Below is an interview done about Miguel Nolasco, the Presidential Candidate on the ticket with Jose. This was in the Honduras English Newspaper Honduras This Week.
Miguel Nolasco: A different kind of presidential candidate
Alvaro Morales Molina Honduras This Week
“In Honduras, the first kind of poverty is psychological; the second one is psychological and guess what? The third one is mental, too,” says Miguel Nolasco, deep-voiced, tall, with an abundant, bushy moustache. With a big smile and even bigger aspirations, he considers himself a novice politician and has decided to run for the next president of Honduras.
“Hello, this is Miguel Nolasco, and I want to be the next president of Honduras,” greets Nolasco’s phone callers. Nolasco, a former high-level government advisor for the strategic food reserve in the Natural Resources Ministry (SERNA), has a degree in economics and a master’s degree in economic planning.
A devout Christian, Nolasco once asked God if it was the time for him to become the official Partido Liberal Candidate for the upcoming elections (apparently, God said ‘yes’). Currently, the Partido Liberal is the party in power, headed by President Manuel Zelaya. At least nine other party members, both men and women, have the resources to face the long, exhaustive and expensive process of a presidential campaign.
Though party insiders think Nolasco, a political rookie, is crazy to consider a presidential run, he is hoping that the people of Honduras view him as the ‘non-candidate,’ who has operated outside traditional political circles. He sees the nation in desperate need of change, and thinks of himself as someone desperate people might listen to.
“Corruption, corruption corruption - that is what affects most Hondurans,” says Miguel as he sips a piping-hot cup of Honduran organic coffee. “I have decided to run for president to establish a fair government, based on institutionalism and citizen participation, focusing on the creation of incentives in industry, education and values,” continues Miguel.
According to his political movement, “Justicia Nuestra” (Our Justice), the president should be in office to carry out the people’s mandate, to serve the people, not simply to bark out orders. Nolasco proposes a return to ‘good, old-fashioned values.’ “One of my country’s main weaknesses is a lack of justice,” he admits sadly and adds that a delicate balance exists between duties and rights. He believes Hondurans should never rely on its government to make things right. The people share a responsibility to make Honduras a better country.
When asked about what made him consider the huge undertaking of running for president, Miguel answers enthusiastically, “We all have the right to participate” and adds “we all should be part of the State.” He urges better transparency within the government, so that those who are corrupt will either get caught or think twice before engaging in suspect behavior.
His web page (www.miguelnolasco.com) further details his platform, which is based upon four basic cornerstones: 1) family, which he considers the future and base of a nation. According to Nolasco, development comes from the family structure and the ideal government should provide the family with employment, education, recreation, health and a decent retirement; 2) respect for the laws, establishing and responding to a legal system with which Hondurans can feel safe and secure; 3) “Real Participative Democracy,” or an open-frame of participation where the person is more important than money and 4) a legal restriction on public employees using government funds for their own political campaigns. Incidentally, Nolasco himself resigned from his governmental position to start his campaign.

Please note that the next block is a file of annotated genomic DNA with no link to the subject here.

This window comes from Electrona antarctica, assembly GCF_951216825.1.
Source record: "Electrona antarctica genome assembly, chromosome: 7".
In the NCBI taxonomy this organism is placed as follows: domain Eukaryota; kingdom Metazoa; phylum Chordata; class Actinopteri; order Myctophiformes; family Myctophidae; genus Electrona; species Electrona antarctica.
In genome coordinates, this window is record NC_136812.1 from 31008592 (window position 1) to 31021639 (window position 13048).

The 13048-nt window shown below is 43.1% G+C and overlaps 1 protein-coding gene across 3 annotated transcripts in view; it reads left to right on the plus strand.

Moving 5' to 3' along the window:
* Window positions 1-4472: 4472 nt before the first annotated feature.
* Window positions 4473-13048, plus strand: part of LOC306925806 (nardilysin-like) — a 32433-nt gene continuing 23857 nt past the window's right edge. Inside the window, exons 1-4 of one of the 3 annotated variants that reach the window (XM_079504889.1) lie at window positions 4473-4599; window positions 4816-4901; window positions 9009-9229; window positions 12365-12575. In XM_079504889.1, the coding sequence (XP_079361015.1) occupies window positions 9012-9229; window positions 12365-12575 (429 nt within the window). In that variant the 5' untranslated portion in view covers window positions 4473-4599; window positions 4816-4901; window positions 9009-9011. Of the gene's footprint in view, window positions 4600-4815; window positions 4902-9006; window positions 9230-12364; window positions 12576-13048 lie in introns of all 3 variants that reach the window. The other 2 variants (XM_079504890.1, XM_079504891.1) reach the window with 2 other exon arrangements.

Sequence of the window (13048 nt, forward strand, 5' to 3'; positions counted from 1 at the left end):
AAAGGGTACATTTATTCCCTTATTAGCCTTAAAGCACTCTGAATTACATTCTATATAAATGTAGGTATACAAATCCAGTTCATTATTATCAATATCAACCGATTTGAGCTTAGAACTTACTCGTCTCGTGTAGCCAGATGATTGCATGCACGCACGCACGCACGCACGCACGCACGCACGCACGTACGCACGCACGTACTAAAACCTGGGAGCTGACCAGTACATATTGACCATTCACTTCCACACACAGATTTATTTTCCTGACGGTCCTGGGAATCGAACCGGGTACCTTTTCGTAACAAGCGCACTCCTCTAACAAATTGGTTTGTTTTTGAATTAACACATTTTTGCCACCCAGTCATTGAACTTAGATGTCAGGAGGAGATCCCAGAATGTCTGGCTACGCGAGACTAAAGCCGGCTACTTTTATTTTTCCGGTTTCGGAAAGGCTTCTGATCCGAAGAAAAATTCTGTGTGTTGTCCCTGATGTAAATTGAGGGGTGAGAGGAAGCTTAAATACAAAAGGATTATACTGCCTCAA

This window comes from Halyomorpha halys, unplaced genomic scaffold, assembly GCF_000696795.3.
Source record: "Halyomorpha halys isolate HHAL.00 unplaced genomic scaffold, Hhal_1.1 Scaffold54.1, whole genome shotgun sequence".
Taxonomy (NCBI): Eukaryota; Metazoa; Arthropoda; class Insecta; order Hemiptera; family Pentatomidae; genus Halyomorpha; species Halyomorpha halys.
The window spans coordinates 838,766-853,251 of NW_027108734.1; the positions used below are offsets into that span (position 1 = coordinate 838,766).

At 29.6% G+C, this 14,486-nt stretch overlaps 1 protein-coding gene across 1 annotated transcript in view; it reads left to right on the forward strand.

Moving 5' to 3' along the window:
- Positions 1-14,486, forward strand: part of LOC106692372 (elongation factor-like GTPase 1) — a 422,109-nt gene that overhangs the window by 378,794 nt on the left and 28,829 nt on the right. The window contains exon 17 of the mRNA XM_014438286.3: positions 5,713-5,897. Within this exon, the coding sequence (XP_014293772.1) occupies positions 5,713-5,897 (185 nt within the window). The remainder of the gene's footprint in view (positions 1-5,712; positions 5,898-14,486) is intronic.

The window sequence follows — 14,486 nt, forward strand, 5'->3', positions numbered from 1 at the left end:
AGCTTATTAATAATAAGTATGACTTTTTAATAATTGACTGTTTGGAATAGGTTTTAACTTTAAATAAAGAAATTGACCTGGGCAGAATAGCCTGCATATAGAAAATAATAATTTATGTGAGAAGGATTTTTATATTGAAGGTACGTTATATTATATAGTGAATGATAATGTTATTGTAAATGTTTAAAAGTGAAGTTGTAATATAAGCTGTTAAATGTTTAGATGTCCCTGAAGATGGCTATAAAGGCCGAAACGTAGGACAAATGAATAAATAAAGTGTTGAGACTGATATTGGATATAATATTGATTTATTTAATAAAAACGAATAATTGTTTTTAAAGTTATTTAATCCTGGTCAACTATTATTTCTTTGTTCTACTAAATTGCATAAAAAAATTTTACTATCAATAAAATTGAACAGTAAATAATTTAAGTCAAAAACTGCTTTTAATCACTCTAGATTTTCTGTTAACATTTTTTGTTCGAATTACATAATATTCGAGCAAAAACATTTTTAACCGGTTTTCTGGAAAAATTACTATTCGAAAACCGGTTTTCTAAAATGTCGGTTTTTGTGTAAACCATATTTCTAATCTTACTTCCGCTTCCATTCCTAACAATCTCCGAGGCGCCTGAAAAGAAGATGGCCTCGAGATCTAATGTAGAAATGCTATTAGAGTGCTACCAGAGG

Miguel is not new to politics as he was elected as Congressman in 1985 and then as a Conventional on property for the city of Tegucigalpa, in the company of Carlos Roberto Reina and Carlos Flores, both former presidents. Miguel saw that as yet another sign for him to consider a candidacy.
“At this historic time, Honduras needs capable leadership,” he affirms and says, “I believe I have the training, skills and courage to take the risks a president must take.”
Miguel is 50, but looks younger. During the course of this interview many people come up and greet him; he kindly offers a sincere smile and returns the greeting. He certainly looks and acts the part of a charismatic candidate, though he readily admits he is at both a material and logistical disadvantage to other candidates. He cites the fact that he does not have access to a helicopter makes it difficult to keep up with other candidates who easily cover major geographical ground with one. Nor does he own a television channel, a valuable tool in reaching a large demographic. He faces these disadvantages with enthusiasm and optimism.
“We have the potential, capability and strength, it’s our time, time for a new kind of politician,” he confidently asserts. “I see more opportunities than challenges,” and he recalls John F. Kennedy’s infamous words: “Ask not what you’re country can do for you, ask yourself what you can do for your country.” Nolasco firmly believes Hondurans need to stop seeing their government as some sort of paternal figure.
He sees his role as president as a servant to the people. As he finishes his coffee, Miguel Nolasco, with a strong handshake and a smile, gives his best blessings and leaves the cafeteria in an old Toyota Four Runner, the vehicle he hopes will take him down the difficult road to becoming the next president of Honduras.